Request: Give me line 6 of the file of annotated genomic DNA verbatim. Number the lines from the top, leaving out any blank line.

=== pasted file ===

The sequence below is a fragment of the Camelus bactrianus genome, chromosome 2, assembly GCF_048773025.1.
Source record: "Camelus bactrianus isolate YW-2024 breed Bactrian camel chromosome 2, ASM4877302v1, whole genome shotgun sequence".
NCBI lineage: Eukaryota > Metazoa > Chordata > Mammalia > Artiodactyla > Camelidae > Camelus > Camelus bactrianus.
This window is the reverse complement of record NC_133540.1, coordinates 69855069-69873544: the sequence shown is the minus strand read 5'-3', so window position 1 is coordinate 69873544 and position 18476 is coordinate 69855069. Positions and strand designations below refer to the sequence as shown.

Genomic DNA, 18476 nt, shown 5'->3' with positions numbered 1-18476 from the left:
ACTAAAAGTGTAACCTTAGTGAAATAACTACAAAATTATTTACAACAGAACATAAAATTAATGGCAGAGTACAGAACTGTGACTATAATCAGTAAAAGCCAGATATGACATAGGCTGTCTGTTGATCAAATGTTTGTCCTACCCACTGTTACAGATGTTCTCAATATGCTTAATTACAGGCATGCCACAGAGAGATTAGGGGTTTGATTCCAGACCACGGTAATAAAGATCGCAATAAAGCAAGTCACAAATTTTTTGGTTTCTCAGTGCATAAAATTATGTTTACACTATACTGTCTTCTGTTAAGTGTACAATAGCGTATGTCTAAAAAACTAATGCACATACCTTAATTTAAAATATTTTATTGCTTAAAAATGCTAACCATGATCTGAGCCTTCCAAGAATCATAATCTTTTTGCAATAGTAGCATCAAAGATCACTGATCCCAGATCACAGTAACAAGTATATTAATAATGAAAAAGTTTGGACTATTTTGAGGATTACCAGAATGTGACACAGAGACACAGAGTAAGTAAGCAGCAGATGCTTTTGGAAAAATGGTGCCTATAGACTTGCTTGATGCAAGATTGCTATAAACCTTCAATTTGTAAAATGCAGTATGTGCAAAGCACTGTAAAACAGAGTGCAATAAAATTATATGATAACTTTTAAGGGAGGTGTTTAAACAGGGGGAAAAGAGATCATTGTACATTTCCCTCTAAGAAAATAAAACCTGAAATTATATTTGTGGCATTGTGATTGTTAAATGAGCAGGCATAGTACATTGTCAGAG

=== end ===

ACTAAAAGTGTAACCTTAGTGAAATAACTACAAAATTATTTACAACAGAACATAAAATTAATGGCAGAGTACAGAACTGTGACTATAATCAGTAAAAGCCAGATATGACATAGGCTGTCTGTTGATCAAATGTTTGTCCTACCCACTGTTACAGATGTTCTCAATATGCTTAATTACAGGCATGCCACAGAGAGATTAGGGGTTTGATTCCAGACCACGGTAATAAAGATCGCAATAAAGCAAGTCACAAATTTTTTGGTTTCTCAGTGCATAAAATTATGTTTACACTATACTGTCTTCTGTTAAGTGTACAATAGCGTATGTCTAAAAAACTAATGCACATACCTTAATTTAAAATATTTTATTGCTTAAAAATGCTAACCATGATCTGAGCCTTCCAAGAATCATAATCTTTTTGCAATAGTAGCATCAAAGATCACTGATCCCAGATCACAGTAACAAGTATATTAATAATGAAAAAGTTTGGACTATTTTGAGGATTACCAGAATGTGACACAGAGACACAGAGTAAGTAAGCAGCAGATGCTTTTGGAAAAATGGTGCCTATAGACTTGCTTGATGCAAGATTGCTATAAACCTTCAATTTGTAAAATGCAGTATGTGCAAAGCACTGTAAAACAGAGTGCAATAAAATTATATGATAACTTTTAAGGGAGGTGTTTAAACAGGGGGAAAAGAGATCATTGTACATTTCCCTCTAAGAAAATAAAACCTGAAATTATATTTGTGGCATTGTGATTGTTAAATGAGCAGGCATAGTACATTGTCAGAG